Dirty Needles And Medical Malpractice

A review conducted by the USA Today reveals that dangerous injection practices have been tied to numerous outbreaks of disease and bacterial infection throughout the nation. Studies have shown that more than 5 percent of medical facilities do not follow the accepted injection safety protocols outlined by the U.S. Centers for Disease Control and Prevention. By not following the proper safety procedures, these facilities expose their patients to the risk of hepatitis, HIV, and bacterial infections including drug-resistant staph infections known as MSRA.

The situation which the USA Today report highlighted as the most common method of poor injection safety involves the practice of drawing multiple injections from a single-use vial of medication. These vials generally contain more medication than is necessary for a single treatment, but once the sterile seal is broken, it is not safe to draw multiple injections from them. This practice has been tied to numerous outbreaks where multiple patients develop infections after receiving similar treatments at a particular clinic or other facility.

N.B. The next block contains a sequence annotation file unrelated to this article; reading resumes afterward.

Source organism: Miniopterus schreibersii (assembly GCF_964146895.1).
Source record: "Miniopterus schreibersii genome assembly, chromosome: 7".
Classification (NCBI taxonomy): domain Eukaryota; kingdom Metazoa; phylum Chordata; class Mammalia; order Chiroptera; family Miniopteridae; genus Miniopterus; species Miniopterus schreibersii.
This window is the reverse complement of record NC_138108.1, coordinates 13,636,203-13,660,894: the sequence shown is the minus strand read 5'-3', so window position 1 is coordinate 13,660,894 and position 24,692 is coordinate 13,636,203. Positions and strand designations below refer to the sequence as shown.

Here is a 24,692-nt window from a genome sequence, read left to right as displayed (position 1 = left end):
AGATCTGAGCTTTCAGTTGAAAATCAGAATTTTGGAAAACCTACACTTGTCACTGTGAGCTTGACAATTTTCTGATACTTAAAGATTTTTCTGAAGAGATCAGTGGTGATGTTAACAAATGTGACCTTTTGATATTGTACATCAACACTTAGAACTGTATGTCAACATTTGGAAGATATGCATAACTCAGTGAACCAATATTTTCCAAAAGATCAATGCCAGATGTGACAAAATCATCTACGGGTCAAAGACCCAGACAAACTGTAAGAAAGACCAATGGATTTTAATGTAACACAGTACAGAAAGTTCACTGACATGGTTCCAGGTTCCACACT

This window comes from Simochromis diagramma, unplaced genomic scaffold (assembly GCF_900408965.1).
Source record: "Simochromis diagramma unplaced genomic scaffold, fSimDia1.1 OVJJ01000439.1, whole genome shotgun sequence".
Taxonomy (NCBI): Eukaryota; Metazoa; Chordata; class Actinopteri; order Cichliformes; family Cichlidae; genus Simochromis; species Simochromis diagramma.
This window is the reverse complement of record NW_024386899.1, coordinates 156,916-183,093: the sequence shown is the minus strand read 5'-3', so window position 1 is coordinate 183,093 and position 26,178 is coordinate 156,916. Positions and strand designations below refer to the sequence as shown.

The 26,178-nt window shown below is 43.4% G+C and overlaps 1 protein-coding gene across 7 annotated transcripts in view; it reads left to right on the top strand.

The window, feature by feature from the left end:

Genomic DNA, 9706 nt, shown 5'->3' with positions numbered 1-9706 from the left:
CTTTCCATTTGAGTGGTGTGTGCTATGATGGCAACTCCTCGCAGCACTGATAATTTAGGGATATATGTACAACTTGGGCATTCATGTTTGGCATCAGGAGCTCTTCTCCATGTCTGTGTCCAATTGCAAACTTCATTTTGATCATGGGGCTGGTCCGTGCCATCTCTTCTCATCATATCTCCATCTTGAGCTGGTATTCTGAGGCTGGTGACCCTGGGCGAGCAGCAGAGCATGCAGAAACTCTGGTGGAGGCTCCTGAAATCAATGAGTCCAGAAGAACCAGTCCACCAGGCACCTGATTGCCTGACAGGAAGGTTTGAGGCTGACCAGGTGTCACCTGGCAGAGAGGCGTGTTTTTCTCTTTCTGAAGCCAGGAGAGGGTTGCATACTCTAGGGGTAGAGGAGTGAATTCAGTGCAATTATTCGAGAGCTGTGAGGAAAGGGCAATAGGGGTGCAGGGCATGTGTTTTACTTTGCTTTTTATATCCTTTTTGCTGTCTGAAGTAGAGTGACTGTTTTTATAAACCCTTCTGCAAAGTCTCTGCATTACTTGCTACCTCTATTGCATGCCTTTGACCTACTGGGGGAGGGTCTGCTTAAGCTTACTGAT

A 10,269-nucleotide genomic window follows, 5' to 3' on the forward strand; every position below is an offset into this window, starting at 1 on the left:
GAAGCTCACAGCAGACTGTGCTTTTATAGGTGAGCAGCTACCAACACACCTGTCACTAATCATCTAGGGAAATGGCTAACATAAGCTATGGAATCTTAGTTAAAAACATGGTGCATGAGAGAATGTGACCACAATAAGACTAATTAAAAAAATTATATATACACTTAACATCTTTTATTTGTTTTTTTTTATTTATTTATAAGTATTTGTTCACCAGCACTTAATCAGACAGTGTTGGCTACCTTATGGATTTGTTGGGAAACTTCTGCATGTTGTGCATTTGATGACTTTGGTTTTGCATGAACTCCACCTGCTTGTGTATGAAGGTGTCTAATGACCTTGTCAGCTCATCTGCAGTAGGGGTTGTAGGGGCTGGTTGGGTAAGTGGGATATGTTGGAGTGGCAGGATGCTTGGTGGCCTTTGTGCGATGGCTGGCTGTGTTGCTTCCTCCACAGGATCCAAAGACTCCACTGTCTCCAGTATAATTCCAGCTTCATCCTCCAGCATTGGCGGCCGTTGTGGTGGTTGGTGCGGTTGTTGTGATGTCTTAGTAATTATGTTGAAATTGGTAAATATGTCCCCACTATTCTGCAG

A survey published in the American Journal of Infection Control also indicated that, despite the well-known risk of infection, roughly 1 percent of clinical personnel who administer injections reuse syringes on multiple patients. While these personnel may swap out the needle of the syringe, the practice is still highly unsafe and violates CDC guidelines.

Disposable syringes have been available for decades. Hospitals and clinics have no excuse for endangering patients by ignoring the infection control protocols of the CDC. Thousands of patients have been sickened or killed by the practice and clearly more needs to be done to force providers to follow best practices regarding the administration of injections.

Source: USA Today, “Dirty medical needles put tens of thousands at risk in USA,” by Peter Eisler, 27 December 2012